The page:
In subsea petroleum recovery operations, pipeline systems are used to transport unprocessed and untreated petroleum production fluids from a petroleum reservoir in the sea bed to a production facility, or the like, floating on the surface of the sea.

If the production fluid, which usually includes water and gas, is not maintained above a threshold temperature, hydrates, wax and/or other types of compounds (hereinafter collectively referred to as “hydrates”) will form which can cause blockage of the pipeline. Although the fluids come from the reservoir at a relatively high temperature, they will cool down when flowing through the subsea pipeline and especially when they sit in the pipeline when the flow terminates. In either case, the fluids can cool down below the above threshold temperature causing the hydrates to form.

This problem is exacerbated due to the fact that there is a relatively high head of liquid and fluid pressure in the pipeline that increase the value of the above threshold temperature to a value that is often greater than the temperature of the fluid in the pipe, thus increasing the chances of causing formation and maintenance of the hydrates in the pipe.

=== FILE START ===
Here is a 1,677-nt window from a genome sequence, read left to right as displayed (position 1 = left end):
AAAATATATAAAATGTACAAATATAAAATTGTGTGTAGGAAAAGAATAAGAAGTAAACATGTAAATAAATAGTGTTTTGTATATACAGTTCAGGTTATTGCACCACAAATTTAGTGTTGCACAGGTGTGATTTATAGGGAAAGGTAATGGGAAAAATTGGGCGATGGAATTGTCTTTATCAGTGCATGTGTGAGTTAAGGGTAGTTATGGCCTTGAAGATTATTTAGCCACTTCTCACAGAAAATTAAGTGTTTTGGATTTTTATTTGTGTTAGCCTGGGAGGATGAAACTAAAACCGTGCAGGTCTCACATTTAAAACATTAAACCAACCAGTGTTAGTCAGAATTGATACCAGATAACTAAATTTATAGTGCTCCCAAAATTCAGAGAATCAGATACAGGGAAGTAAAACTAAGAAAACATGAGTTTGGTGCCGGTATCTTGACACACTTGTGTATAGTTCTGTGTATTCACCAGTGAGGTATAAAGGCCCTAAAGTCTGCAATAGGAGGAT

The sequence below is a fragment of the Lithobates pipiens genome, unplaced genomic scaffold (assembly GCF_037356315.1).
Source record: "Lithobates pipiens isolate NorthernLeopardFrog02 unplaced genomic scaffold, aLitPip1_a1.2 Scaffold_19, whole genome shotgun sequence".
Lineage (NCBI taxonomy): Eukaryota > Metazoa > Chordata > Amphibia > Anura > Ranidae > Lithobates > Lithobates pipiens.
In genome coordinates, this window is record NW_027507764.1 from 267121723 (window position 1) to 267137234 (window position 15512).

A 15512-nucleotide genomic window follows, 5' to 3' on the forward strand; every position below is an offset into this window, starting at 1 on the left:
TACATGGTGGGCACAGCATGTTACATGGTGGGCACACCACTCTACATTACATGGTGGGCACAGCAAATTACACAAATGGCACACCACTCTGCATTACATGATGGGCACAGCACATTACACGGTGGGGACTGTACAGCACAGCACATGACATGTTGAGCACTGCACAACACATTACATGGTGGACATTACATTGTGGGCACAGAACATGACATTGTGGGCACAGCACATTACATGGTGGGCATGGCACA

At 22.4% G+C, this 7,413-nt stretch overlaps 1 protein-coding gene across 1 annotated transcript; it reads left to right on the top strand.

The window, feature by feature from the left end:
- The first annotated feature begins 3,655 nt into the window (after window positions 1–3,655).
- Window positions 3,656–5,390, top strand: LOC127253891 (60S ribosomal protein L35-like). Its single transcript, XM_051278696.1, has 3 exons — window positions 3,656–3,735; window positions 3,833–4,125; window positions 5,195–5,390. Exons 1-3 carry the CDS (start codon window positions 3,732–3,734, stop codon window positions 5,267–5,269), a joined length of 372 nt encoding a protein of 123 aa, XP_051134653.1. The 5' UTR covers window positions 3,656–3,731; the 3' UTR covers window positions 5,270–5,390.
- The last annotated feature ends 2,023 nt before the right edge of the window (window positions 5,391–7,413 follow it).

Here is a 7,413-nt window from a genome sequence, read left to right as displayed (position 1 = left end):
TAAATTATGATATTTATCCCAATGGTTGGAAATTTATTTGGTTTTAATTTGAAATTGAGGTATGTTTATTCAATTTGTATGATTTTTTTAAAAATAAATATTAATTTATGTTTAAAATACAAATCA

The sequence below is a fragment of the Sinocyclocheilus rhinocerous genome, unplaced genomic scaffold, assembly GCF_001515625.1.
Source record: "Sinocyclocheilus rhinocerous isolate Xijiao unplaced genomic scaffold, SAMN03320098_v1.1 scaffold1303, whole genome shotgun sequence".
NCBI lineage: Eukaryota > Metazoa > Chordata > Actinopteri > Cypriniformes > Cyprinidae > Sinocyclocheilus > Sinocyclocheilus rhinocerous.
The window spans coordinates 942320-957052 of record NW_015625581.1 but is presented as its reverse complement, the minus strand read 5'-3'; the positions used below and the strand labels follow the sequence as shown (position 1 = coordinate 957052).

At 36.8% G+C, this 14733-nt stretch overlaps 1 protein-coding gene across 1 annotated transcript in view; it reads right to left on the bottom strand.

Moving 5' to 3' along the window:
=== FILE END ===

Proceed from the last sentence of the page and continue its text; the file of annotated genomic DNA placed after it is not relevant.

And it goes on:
Therefore, what is needed is a cost-effective and efficient system and method for removing the hydrates from the pipeline.

BRIEF DESCRIPTION OF THE DRAWINGS

FIG. 1 is an elevational view of a subsea petroleum operation including an embodiment of the invention.

FIG. 2 is an enlarged sectional view of a portion of the pipe of FIG. 1.

FIGS. 3-6 are views, similar to that of FIG. 2, but depicting alternative embodiments.

DETAILED DESCRIPTION

Referring to FIG. 1, the reference numeral 10 refers to a pipe that forms a riser and a flow line in a subsea petroleum recovery operation. The pipe 10 extends between a production facility 12 that floats on the surface of the sea S, and a tree system 14 extending just above a subsea well 16. Although the pipe 10 is shown curved in a manner to form an arc, it is understood that this is for the purpose of example only and that it can take other forms.

The tree system 14 is supported at the upper surface of the sea bed B and the well 16 extends into the sea bed for recovering petroleum based production fluid from a formation formed in the sea bed. The tree system 14 is conventional and, as such, includes a series of valves and associated components (not shown) for controlling the flow of the production fluid in the pipe 10. Thus, the production fluid flows from the well 16, through the tree system 14 and the pipe 10 and to the production facility 12 for further processing, under control of the tree system 14.